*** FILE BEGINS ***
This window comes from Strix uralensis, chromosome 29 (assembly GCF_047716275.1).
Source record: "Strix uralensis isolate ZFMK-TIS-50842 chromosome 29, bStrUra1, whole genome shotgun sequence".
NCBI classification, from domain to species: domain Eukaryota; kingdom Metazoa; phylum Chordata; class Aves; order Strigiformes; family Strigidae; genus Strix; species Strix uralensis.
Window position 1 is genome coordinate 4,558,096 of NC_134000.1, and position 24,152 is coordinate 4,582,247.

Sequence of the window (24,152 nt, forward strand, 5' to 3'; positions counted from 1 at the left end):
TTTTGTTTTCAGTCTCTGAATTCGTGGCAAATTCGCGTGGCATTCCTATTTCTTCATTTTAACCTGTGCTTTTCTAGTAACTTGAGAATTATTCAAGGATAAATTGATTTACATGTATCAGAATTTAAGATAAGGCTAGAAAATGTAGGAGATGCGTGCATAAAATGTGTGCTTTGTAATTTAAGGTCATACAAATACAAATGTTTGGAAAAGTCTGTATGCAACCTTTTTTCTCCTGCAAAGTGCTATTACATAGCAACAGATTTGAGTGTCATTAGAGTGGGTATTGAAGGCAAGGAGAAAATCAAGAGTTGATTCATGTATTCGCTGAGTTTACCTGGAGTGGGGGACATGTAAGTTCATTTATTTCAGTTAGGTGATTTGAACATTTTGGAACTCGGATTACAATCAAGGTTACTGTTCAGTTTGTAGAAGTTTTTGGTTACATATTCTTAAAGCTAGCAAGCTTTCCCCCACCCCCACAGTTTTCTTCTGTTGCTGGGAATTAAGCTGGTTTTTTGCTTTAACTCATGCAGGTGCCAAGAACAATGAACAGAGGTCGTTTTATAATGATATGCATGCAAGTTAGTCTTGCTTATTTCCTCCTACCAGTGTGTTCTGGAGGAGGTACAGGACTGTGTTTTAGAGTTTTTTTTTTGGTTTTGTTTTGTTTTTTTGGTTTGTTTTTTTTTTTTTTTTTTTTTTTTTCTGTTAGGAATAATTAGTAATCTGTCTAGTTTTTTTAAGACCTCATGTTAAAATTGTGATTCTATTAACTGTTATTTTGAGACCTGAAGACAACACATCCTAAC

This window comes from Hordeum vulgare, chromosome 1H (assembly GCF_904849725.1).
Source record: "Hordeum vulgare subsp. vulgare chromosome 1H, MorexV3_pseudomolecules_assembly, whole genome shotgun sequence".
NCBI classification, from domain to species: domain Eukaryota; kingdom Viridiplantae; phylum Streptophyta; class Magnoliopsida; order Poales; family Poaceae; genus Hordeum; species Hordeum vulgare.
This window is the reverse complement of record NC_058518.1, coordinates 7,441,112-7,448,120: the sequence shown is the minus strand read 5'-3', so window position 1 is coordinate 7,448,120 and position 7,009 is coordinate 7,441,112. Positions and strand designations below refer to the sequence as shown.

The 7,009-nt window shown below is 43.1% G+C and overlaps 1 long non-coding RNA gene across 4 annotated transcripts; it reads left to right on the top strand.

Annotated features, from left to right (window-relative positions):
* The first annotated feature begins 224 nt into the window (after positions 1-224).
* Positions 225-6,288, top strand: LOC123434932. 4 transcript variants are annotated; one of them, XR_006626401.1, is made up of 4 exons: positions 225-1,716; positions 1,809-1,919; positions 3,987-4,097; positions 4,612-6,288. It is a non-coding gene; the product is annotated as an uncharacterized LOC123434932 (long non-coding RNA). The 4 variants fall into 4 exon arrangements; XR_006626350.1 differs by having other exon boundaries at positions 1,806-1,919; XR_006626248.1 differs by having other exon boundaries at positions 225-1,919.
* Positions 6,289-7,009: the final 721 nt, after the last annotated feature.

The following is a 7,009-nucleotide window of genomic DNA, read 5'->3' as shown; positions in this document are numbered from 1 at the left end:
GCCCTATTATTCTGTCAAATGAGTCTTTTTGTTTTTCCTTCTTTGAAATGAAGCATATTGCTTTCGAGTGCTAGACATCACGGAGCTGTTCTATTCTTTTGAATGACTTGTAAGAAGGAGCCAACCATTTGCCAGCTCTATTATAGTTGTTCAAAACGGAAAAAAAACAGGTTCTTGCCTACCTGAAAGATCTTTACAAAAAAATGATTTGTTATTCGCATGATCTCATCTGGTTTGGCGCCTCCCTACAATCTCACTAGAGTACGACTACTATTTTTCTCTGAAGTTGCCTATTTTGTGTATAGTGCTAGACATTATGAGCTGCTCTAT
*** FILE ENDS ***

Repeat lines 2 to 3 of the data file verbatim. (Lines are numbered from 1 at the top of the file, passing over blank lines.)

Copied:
Source record: "Strix uralensis isolate ZFMK-TIS-50842 chromosome 29, bStrUra1, whole genome shotgun sequence".
NCBI classification, from domain to species: domain Eukaryota; kingdom Metazoa; phylum Chordata; class Aves; order Strigiformes; family Strigidae; genus Strix; species Strix uralensis.